19th Century German Goat Carts

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A niche in the realm of nineteenth-century animal-drawn transportation, German goat carts reflected the values and needs of the community in which they developed. Small farming operations without access to large draft animals or fancy materials valued self-sufficiency and needed to get their produce to market. The goat cart was a practical, elegant and versatile solution. German goat carts remain popular today as antiques.

History of Goat Carts

  • Goats have been used as harness animals since antiquity, according to the Harness Goat Society. The nineteenth-century German goat carts have their roots in small farming communities without excess resources. It was most efficient to use goats to haul produce to market. Goats' diminutive size relative to horses meant easier care and less feed, and for small-scale farm operations, it did not matter that the goat could only haul one-and-a-half times its weight in produce.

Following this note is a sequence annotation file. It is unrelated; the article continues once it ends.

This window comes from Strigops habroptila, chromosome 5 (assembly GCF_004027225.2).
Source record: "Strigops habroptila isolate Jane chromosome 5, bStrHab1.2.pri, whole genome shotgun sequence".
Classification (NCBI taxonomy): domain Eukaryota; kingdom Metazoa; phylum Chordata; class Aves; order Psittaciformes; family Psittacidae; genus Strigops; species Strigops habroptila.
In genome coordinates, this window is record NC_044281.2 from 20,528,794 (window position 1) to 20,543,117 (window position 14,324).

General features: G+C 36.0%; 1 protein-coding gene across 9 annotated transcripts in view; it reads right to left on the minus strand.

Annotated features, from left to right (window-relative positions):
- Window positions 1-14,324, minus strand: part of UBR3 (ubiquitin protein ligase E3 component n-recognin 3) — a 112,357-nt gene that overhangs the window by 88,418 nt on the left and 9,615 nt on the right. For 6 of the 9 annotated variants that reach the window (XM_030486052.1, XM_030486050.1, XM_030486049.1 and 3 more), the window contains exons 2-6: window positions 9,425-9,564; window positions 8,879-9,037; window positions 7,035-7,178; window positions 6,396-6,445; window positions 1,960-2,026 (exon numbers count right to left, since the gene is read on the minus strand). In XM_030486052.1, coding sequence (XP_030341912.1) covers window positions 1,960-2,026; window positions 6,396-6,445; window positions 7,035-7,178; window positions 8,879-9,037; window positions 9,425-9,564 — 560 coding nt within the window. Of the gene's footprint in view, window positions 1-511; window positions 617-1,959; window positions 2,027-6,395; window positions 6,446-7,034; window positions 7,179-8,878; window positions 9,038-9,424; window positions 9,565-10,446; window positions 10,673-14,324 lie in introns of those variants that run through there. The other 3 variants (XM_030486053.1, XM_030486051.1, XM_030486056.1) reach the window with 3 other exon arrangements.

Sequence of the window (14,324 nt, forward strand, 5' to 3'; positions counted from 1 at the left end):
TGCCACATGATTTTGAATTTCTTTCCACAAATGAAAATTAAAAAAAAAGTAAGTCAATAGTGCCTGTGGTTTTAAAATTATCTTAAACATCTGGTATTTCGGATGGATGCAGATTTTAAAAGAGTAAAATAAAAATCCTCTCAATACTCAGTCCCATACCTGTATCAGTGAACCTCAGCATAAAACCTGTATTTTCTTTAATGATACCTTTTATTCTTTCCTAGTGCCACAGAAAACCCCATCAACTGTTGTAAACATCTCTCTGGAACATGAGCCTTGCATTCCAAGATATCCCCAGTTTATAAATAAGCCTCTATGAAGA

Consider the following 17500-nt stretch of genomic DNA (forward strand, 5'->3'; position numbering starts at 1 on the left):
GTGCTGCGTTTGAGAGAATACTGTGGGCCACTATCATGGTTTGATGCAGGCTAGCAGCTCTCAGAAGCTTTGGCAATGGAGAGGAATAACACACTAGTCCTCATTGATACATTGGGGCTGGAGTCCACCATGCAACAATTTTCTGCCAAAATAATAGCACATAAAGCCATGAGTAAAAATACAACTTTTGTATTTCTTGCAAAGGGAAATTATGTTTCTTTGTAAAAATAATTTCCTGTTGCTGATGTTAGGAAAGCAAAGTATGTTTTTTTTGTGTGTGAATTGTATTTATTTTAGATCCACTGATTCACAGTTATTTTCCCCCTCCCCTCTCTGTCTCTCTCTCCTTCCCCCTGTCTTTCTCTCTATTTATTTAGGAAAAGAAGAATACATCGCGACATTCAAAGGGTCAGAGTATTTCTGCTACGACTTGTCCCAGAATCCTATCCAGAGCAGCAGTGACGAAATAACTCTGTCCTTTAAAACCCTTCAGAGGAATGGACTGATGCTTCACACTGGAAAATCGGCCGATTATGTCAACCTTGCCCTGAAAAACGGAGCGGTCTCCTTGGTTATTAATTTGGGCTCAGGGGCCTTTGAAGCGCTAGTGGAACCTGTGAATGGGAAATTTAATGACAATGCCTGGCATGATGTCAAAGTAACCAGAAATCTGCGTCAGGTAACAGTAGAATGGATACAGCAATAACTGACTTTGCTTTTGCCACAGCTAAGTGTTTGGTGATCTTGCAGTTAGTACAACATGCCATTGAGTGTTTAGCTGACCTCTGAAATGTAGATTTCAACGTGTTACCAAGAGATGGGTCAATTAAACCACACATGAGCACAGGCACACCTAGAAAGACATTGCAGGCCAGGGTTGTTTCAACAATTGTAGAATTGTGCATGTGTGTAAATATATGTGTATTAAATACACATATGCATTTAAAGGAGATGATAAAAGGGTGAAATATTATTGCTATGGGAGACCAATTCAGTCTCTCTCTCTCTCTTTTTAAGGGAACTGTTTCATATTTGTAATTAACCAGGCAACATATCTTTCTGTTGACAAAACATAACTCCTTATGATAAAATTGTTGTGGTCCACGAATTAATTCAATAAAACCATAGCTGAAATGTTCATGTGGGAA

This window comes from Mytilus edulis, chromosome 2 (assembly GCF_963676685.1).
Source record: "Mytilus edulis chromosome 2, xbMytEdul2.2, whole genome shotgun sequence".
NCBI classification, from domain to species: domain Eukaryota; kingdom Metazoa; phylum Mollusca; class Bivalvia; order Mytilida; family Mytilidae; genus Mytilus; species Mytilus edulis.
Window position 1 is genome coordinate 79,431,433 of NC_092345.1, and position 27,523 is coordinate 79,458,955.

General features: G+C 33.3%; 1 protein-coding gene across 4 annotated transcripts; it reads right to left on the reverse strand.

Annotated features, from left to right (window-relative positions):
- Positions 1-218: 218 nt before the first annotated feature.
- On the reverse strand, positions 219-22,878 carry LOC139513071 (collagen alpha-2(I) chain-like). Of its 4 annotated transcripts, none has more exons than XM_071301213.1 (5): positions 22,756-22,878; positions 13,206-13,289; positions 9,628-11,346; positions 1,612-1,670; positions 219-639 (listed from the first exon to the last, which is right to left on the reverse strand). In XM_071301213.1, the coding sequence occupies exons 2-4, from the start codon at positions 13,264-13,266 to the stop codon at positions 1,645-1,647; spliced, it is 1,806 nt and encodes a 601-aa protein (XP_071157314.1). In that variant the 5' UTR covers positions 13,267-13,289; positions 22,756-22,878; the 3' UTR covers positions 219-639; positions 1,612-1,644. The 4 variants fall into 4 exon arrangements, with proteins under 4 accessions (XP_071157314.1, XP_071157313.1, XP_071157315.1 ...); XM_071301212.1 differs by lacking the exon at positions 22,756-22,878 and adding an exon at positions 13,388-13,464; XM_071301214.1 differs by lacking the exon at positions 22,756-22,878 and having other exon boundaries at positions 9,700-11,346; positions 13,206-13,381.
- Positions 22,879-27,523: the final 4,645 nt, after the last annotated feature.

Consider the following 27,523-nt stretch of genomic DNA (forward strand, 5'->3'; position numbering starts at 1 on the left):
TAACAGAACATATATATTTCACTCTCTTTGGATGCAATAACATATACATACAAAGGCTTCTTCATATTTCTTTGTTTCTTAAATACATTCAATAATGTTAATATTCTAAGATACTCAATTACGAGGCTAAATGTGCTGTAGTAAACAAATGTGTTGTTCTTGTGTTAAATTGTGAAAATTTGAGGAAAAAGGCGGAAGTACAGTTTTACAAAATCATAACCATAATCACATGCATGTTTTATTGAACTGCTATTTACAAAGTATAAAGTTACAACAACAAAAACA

Uses of Goat Carts

  • In addition to hauling produce, such as pumpkins and squash to market, there is also record of goat carts being used to carry children, either to a destination or for pleasure and as an animal-powered wheelchair for disabled veterans.

Goat Cart Attributes

  • The carts are generally rustic, four-sided wooden carts around 2 feet wide, 4 feet long, and 2 feet high, with four wheels approximately 14 inches in diameter. They are small and lightweight enough to be pulled by a single goat or equivalent animal, such as a large dog. They typically lack the decoration found on horse-drawn buggies or carriages of that era, though some antique carts show traces of lively paint colors.

Antique Goat Carts

  • Many on- and offline auction sites list antique goat carts and similar rustic garden carts for sale. As with any antique, obtain a qualified appraisal before bidding or buying. Carts can be used for their original intended purpose depending on the condition or as an ornamental piece for home, garden or storage.

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  • Photo Credit Hemera Technologies/PhotoObjects.net/Getty Images
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